THE KILLING OF A SACRED DEER
Director: Yorgos Lanthimos
Cast: Colin Farrell, Nicole Kidman, Barry Keoghan, Raffey Cassidy, Sunny Suljic, Bill Camp, Alicia Silverstone
MPAA Rating: (for disturbing violent and sexual content, some graphic nudity and language)
Running Time: 2:01
Release Date: 10/20/17 (limited); 10/27/17 (wider)
Review by Mark Dujsik | October 26, 2017
Another twisted, modern-day fable from director Yorgos Lanthimos, The Killing of a Sacred Deer is about a man who evades responsibility, even in the most dire of circumstances. In his job as a heart surgeon, lives hang in the balance, and in one case, the outcome fell on the wrong side. It's not his fault, of course. The man points out that it's never a surgeon's fault when an operation goes wrong. An anesthesiologist can make such a grave error, but a surgeon is basically immune to such mistakes.
Steven Murphy (Colin Farrell), then, has a strange relationship with power. He needs it for sure. Just look at the way he has sex with his wife Anna (Nicole Kidman). She disrobes and lies across the bed, after asking what degree of unconsciousness her husband wants her to mimic, as if she's one of his patients going in for surgery. Note how he interacts with his children—the teenage Kim (Raffey Cassidy) and the burgeoning adolescent Bob (Sunny Suljic). There's little sense of love there, and any conversation about his kids is completely fact-based and rational (which, of course, makes it seem completely irrational in the realm of ordinary human interactions), such as announcing to a few people that Kim just started menstruating.
Then there's Steven's relationship with Martin (Barry Keoghan), a teenager with whom the surgeon meets regularly for lunch and to whom he gifts an expensive watch. There is something undeniably strange about this relationship, and it becomes even stranger in ways that no one possibly could expect. What we can tell, though, is that their relationship is essentially transactional. Steven gives the kid attention and gifts. What the surgeon receives in exchange for those things is at the dark and cruel heart of Lanthimos and Efthymis Filippou's screenplay.
This is a weird movie, although that's to be expected from Lanthimos, who creates characters who are as emotionally constipated as the laws of the world around them are bizarre. Here, the characters speak with monotonous matter-of-factness, as if their mouths are translating the thoughts of their brains into a language that is foreign to their thoughts. For a while, it seems as if no one is capable of producing emotions, let alone expressing them.
We later learn that's not true, when Steven, overcome with the weight of a decision that he will be forced to make at some point sooner or later, sobs outside his house, away from the view of anyone else. One wonders if the other characters here have similar internal lives. If they do, Lanthimos and Filippou don't allow us to see those moments. Every thought the other characters express is like negotiating a logical transaction—even when the lives of at least three people are on the line.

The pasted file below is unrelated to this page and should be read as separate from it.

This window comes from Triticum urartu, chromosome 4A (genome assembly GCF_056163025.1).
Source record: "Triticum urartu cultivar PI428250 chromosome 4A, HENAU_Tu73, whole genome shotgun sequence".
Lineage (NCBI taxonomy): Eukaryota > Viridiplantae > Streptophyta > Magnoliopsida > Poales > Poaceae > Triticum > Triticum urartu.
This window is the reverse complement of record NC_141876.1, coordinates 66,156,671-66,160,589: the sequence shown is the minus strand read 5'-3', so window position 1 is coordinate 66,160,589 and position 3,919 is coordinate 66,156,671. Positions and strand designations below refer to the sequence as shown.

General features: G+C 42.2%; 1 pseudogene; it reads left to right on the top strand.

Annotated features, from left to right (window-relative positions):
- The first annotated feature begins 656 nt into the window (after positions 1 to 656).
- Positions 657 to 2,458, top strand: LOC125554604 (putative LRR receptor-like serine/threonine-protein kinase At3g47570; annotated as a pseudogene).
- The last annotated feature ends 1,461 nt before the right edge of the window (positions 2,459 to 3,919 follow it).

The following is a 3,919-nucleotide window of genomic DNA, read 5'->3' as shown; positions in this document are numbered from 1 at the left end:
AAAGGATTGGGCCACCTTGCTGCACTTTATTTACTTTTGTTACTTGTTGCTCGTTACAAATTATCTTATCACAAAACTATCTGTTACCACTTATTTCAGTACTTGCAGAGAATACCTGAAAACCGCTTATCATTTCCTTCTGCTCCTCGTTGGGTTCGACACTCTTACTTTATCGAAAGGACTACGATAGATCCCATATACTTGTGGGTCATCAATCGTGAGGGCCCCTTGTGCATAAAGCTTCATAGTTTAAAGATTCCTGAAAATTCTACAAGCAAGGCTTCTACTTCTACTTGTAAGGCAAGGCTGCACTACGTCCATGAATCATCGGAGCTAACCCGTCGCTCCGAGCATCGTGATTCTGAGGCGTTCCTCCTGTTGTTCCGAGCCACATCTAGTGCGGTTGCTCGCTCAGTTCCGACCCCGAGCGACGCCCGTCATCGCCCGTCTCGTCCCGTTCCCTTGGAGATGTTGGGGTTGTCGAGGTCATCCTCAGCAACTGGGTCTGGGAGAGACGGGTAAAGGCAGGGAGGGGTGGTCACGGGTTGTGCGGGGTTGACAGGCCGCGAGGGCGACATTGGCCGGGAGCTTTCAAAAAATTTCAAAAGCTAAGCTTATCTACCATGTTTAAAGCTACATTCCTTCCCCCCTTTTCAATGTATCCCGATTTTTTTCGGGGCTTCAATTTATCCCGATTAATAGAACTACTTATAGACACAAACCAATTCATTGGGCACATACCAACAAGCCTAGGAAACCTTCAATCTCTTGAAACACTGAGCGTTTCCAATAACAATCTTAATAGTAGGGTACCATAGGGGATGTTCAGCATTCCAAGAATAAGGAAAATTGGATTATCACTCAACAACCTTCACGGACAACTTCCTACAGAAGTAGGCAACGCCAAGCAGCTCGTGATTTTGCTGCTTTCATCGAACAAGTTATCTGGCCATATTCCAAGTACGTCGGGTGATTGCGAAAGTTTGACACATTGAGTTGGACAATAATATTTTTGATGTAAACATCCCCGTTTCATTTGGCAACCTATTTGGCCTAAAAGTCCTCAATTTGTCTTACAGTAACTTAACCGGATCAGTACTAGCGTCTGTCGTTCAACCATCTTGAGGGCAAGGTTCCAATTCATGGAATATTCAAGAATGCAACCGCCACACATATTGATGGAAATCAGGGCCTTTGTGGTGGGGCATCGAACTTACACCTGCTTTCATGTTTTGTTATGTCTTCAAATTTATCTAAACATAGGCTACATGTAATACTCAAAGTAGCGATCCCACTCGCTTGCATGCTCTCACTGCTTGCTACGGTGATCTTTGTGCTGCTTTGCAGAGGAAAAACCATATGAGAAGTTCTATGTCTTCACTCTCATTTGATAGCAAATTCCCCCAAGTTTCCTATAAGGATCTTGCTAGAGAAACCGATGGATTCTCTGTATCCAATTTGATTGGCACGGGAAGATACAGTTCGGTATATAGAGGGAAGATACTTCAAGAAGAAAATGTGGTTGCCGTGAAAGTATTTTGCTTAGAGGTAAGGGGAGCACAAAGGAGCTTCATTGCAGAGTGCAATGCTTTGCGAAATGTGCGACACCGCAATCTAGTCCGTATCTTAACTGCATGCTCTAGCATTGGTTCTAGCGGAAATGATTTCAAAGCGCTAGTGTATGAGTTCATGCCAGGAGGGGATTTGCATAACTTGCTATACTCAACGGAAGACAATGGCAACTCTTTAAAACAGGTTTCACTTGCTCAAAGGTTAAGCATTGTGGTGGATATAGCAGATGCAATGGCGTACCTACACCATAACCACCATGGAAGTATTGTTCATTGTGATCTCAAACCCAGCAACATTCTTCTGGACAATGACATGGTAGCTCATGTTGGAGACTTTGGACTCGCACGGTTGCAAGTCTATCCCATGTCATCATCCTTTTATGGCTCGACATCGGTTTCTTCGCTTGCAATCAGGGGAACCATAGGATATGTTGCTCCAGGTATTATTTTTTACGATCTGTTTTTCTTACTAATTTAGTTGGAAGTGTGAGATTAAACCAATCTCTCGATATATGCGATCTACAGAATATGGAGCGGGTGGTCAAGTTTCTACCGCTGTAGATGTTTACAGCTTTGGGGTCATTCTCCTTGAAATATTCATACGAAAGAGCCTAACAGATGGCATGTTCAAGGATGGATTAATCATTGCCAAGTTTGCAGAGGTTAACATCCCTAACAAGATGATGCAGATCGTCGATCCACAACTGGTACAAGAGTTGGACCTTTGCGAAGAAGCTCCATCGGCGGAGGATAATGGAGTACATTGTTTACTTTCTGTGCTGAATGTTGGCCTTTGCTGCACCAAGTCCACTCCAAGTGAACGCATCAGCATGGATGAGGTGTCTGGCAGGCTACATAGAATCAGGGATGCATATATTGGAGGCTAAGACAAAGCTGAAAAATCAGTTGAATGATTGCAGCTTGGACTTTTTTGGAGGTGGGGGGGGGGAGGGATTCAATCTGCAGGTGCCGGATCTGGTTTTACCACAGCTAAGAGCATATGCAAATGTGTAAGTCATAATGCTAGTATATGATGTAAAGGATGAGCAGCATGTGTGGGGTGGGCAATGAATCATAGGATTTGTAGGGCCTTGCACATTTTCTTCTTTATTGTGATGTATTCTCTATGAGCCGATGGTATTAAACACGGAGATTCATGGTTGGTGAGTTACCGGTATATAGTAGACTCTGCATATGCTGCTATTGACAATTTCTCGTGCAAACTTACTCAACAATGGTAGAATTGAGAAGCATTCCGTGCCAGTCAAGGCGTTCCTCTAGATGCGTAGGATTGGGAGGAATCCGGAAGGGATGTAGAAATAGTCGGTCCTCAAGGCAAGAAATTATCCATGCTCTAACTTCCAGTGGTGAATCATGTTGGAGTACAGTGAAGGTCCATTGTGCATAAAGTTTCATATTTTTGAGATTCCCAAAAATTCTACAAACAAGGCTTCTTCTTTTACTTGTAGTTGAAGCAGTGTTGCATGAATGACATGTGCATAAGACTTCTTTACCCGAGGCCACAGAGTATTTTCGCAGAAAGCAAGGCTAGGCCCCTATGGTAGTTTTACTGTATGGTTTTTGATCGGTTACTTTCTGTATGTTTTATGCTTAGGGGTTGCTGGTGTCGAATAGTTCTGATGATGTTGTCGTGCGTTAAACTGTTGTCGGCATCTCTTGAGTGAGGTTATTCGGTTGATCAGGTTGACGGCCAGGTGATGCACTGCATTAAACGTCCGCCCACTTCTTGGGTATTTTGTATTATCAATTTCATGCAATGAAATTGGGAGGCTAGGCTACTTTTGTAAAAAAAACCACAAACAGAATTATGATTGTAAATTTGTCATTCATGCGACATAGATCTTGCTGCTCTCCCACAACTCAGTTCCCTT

Without directly giving away the gag (To be clear, it is one, in a cynically warped way), the basic plot is that Steven was Martin's father's surgeon after a car crash a few years prior. The father died, leaving Martin to be raised by his mother (played by Alicia Silverstone). On the surface, it appears that Steven pays attention to the boy out of guilt or a sense of responsibility. Martin appears to want a replacement father, which is why he invites Steven over to his house for dinner with his mother and leaves the adults alone to talk.
We come to know, though, that Steven is incapable of taking responsibility for his actions. He has been sober since the failed surgery, but when pressed about his level of intoxication during the surgery that Martin's father didn't survive, that's when he lays any blame for medical malpractice on anesthesiologists.
The central joke, then, is putting Steven in a situation in which he must both make a decision and be the sole person to take responsibility for it. The situation is created from the fact that he refuses to be responsible for what happened to Martin's father, and it involves some mystical curse that either will kill three people or end with a single sacrifice to atone for a lost life. A character rattles off the rules of this curse without stopping for a breath. The rules don't matter as much as the consequences, which include three, mysterious ailments that strike without warning and won't stop until one person or three people are dead. It's also a metaphor, which the same character rather unnecessarily points out later.
The film's tone is oddly sterile, as it blends its comic elements—of these staid characters responding to a scenario that is far more significant than they are capable of handling—and the inherent horror of the inevitable outcome of the curse (The payoff is an admittedly remarkable scene, which is simultaneously terrifying and funny). Everything is intentionally removed from the realm of the real world, even though everything appears to exist in it.
It's an allegory about power, responsibility, and indecision, yes, but in its detachment from any behavior or attitude that seems remotely human, The Killing of a Sacred Deer may have buried itself too deeply in metaphor and fable for it to be relatable or to seem relevant. It's easier to appreciate what Lanthimos is attempting to do than it is to cull from it some meaning that exists beyond the movie's self-contained world.
Copyright © 2017 by Mark Dujsik. All rights reserved.
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